by Mark Gabrish Conlan • Copyright © 2009 by Mark Gabrish Conlan • All rights reserved
I ran Charles the movie Changeling, a 2008 film from Universal directed by Clint Eastwood from a script by J. Michael Straczynski based on an actual case — two cases, really — in Los Angeles in the late 1920’s, back when the Los Angeles Police Department was even more corrupt and domineering than usual (which is saying a lot). It was actually the interface of two cases, the disappearance of 10-year-old Walter Collins (Gattlin Griffith) and the attempt of his mother, Christine Collins (Angelina Jolie, top-billed) to find him; and the so-called “Wineville Chicken Coop Murders,” in which chicken ranch owner Gordon Stewart Northcott (Jason Butler Harner) lured pre-pubescent boys into his car (usually by falsely telling them that their parents had had an accident and sent him for them), kidnapped them, drove them to his ranch and there tortured and killed them. A Canadian native, he had an accomplice, 11-year-old Sanford Clark (Eddie Alderson), a distant relative whom he got to help him kill his victims out of fear of his own life after he lured the boy away from his home in Canada with the promise of a vacation in sunny California.
The tie between the two cases is, not surprisingly, that Walter Collins was one of Northcott’s victims — but what made this story really quirky was that in the meantime the police had apprehended another missing boy, Arthur Hutchins (Devon Conti), who had been arrested in DeKalb, Illinois after the man he was with had tried to bum a meal from a diner without paying and had left the kid behind while he supposedly went back to his home to retrieve his money. The LAPD somehow got custody of this kid and decided to create a “success story” by passing him off as Walter Collins and “returning” him to Christine five months after the real Walter’s disappearance — and, when Christine sees through the imposture and realizes the phony “Walter” is not her son (which isn’t hard to figure out; he’s three inches shorter than Walter was when he disappeared, he’s circumcised — the real Walter wasn’t, lucky him! — he doesn’t remember his teacher and he doesn’t have the membranes between his teeth that the real Walter’s dentist had been treating him for), the LAPD has so much of its public image wrapped up in the feel-good story of how they “recovered” this poor mother’s kid that they insist he is Walter, that Christine is just trying to weasel out of her responsibilities as a parent so she can party and date (this is 1928, after all, and the “Roaring Twenties” are in full swing), and when she still insists that the kid the LAPD “reunited” her with is not her real son, they have her incarcerated in a mental institution.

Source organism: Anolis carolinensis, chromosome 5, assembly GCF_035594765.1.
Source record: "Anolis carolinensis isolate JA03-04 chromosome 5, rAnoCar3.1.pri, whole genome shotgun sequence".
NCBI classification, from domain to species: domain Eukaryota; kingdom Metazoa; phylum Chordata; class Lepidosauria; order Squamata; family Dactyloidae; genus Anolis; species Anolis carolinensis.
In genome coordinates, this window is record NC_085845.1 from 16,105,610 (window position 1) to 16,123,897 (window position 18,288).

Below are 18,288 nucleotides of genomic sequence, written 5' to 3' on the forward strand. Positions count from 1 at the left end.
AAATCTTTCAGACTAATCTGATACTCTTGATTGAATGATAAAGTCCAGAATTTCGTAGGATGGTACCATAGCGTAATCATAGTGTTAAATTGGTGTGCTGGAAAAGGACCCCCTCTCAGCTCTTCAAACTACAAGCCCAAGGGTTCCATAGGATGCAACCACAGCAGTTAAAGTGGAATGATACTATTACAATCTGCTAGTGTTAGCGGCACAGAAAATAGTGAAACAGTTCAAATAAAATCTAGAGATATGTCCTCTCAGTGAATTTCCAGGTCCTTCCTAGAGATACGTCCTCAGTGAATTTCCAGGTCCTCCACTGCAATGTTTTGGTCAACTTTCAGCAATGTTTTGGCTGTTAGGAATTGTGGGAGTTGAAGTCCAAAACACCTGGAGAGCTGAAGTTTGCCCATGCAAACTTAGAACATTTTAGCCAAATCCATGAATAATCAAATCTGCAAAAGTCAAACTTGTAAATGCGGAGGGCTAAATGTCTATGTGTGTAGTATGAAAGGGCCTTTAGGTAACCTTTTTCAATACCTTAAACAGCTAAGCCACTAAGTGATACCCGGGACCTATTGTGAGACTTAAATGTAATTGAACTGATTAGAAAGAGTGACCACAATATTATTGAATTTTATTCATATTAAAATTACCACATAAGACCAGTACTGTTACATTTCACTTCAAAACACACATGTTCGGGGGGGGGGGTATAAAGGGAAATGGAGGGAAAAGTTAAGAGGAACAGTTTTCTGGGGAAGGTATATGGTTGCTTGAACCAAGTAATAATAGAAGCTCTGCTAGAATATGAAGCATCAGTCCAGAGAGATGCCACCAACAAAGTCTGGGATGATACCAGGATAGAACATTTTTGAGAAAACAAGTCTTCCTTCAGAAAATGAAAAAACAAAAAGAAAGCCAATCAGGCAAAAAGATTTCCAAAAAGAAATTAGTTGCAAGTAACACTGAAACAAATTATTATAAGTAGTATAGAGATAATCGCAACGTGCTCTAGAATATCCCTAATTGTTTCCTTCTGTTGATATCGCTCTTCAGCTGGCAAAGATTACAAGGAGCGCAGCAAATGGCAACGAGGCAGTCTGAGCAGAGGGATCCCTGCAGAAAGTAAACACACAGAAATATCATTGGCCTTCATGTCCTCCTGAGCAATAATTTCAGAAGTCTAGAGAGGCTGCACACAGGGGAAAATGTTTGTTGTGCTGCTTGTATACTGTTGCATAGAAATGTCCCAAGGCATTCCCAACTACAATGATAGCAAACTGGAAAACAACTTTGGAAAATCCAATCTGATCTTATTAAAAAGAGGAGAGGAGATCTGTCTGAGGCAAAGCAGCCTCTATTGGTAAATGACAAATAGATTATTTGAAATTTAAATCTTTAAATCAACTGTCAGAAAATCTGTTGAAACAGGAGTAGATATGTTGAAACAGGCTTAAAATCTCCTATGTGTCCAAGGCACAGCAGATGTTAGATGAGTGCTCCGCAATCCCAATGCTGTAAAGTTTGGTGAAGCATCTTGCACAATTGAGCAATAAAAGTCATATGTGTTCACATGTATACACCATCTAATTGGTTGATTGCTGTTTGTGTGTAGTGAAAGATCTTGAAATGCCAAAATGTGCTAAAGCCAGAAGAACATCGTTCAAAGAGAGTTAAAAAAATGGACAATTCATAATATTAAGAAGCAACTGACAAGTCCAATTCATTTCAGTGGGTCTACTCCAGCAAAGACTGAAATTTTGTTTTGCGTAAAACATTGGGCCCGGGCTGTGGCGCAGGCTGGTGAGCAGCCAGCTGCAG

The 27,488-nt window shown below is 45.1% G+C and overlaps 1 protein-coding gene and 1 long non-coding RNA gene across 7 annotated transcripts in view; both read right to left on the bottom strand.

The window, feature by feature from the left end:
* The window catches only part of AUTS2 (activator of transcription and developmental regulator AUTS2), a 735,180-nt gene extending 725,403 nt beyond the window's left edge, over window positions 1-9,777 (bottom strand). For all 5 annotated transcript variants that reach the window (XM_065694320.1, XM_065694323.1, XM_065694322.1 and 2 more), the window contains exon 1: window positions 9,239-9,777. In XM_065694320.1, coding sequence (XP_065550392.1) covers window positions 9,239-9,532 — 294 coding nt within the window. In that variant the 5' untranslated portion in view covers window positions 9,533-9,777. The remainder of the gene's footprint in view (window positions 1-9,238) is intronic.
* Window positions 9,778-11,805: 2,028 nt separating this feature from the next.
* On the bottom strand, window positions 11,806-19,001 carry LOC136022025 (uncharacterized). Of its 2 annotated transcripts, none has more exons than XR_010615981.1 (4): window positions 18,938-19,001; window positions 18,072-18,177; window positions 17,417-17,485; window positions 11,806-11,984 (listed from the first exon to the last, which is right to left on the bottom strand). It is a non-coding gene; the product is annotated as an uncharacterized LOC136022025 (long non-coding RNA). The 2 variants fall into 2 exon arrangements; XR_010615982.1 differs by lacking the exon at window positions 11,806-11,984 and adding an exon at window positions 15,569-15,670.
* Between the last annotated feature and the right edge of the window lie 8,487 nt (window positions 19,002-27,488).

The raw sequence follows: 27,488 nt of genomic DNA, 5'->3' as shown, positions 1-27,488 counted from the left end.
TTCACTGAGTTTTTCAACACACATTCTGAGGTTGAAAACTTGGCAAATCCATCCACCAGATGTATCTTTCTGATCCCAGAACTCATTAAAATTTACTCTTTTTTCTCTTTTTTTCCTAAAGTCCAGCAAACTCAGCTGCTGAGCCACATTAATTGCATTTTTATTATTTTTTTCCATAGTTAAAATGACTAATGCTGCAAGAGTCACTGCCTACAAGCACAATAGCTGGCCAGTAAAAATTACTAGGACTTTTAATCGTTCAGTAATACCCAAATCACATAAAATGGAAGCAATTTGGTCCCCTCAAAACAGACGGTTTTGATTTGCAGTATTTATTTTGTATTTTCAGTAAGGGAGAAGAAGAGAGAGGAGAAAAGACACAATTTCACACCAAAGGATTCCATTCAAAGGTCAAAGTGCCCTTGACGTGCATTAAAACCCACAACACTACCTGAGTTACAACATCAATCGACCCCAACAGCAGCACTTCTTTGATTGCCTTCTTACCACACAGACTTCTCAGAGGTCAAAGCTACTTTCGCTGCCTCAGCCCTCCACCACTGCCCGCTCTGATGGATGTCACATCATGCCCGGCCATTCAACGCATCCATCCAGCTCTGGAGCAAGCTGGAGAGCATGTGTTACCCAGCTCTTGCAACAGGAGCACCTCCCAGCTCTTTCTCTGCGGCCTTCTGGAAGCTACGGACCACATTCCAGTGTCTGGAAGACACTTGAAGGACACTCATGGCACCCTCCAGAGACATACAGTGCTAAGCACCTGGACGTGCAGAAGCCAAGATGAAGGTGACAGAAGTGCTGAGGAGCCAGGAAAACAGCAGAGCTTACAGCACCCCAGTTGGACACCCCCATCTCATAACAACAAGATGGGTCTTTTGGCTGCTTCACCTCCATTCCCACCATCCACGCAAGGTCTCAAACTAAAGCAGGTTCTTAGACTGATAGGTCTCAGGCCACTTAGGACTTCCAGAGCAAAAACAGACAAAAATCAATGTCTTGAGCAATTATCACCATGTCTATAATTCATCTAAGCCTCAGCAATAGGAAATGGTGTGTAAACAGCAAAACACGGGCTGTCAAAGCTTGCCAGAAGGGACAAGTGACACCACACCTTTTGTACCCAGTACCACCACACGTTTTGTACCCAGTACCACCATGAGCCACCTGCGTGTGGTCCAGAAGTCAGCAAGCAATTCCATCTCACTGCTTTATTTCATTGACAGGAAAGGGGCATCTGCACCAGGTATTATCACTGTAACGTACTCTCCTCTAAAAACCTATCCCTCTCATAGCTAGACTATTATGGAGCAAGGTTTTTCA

Writer Straczynski was tipped off to the existence of this case when someone he knew at L.A. City Hall stumbled onto the documents about it in a cache of old files that were being cleaned out for destruction, and Straczynski took the files, researched the case for a year and based a good part of the dialogue in his script directly from court transcripts and other contemporary records — though that didn’t stop him from fictionalizing and pulling some of the usual screenwriter’s tricks to heighten the drama of a story that seemingly didn’t need heightening, notably in the rather tacky scene in which Our Heroine is about to be subjected to electroshock treatment and just at that moment her biggest community supporter, Rev. Gustav A. Briegleb (John Malkovich, the film’s male lead — to the extent it has one), shows up to demand her release.